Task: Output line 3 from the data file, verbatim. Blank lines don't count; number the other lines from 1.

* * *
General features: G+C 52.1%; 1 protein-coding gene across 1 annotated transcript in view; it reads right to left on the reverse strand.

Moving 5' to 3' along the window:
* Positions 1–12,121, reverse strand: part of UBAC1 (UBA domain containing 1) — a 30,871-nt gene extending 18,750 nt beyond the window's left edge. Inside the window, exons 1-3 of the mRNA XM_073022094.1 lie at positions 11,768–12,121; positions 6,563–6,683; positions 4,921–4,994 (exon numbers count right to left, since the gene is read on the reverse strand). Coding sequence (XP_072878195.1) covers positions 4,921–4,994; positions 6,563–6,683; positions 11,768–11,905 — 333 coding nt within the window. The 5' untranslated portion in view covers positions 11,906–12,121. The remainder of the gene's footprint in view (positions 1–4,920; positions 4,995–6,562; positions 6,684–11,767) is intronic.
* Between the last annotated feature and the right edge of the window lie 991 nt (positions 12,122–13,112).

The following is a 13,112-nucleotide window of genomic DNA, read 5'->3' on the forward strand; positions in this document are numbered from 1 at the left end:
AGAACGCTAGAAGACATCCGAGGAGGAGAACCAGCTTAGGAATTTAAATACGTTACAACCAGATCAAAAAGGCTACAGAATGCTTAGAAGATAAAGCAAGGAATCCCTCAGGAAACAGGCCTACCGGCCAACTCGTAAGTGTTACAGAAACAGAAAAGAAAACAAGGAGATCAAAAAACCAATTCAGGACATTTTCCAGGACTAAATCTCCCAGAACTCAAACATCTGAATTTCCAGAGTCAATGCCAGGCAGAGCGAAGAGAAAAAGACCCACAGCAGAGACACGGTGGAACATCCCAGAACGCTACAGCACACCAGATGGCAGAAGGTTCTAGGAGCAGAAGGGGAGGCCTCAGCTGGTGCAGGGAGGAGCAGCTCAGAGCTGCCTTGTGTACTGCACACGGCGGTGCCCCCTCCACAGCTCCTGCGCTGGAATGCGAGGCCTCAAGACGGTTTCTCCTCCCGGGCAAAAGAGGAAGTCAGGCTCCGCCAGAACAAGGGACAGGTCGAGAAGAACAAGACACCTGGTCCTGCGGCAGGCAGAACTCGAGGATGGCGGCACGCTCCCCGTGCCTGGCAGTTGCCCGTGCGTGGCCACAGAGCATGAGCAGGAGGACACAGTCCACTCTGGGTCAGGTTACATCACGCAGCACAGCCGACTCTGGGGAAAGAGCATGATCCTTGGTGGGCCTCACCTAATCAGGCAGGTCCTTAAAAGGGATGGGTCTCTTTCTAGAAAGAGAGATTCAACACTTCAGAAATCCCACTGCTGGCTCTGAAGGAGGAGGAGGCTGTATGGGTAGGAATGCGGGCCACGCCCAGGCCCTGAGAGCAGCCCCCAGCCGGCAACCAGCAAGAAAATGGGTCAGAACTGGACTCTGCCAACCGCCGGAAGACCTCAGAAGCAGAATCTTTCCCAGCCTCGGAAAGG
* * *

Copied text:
* Positions 1–12,121, reverse strand: part of UBAC1 (UBA domain containing 1) — a 30,871-nt gene extending 18,750 nt beyond the window's left edge. Inside the window, exons 1-3 of the mRNA XM_073022094.1 lie at positions 11,768–12,121; positions 6,563–6,683; positions 4,921–4,994 (exon numbers count right to left, since the gene is read on the reverse strand). Coding sequence (XP_072878195.1) covers positions 4,921–4,994; positions 6,563–6,683; positions 11,768–11,905 — 333 coding nt within the window. The 5' untranslated portion in view covers positions 11,906–12,121. The remainder of the gene's footprint in view (positions 1–4,920; positions 4,995–6,562; positions 6,684–11,767) is intronic.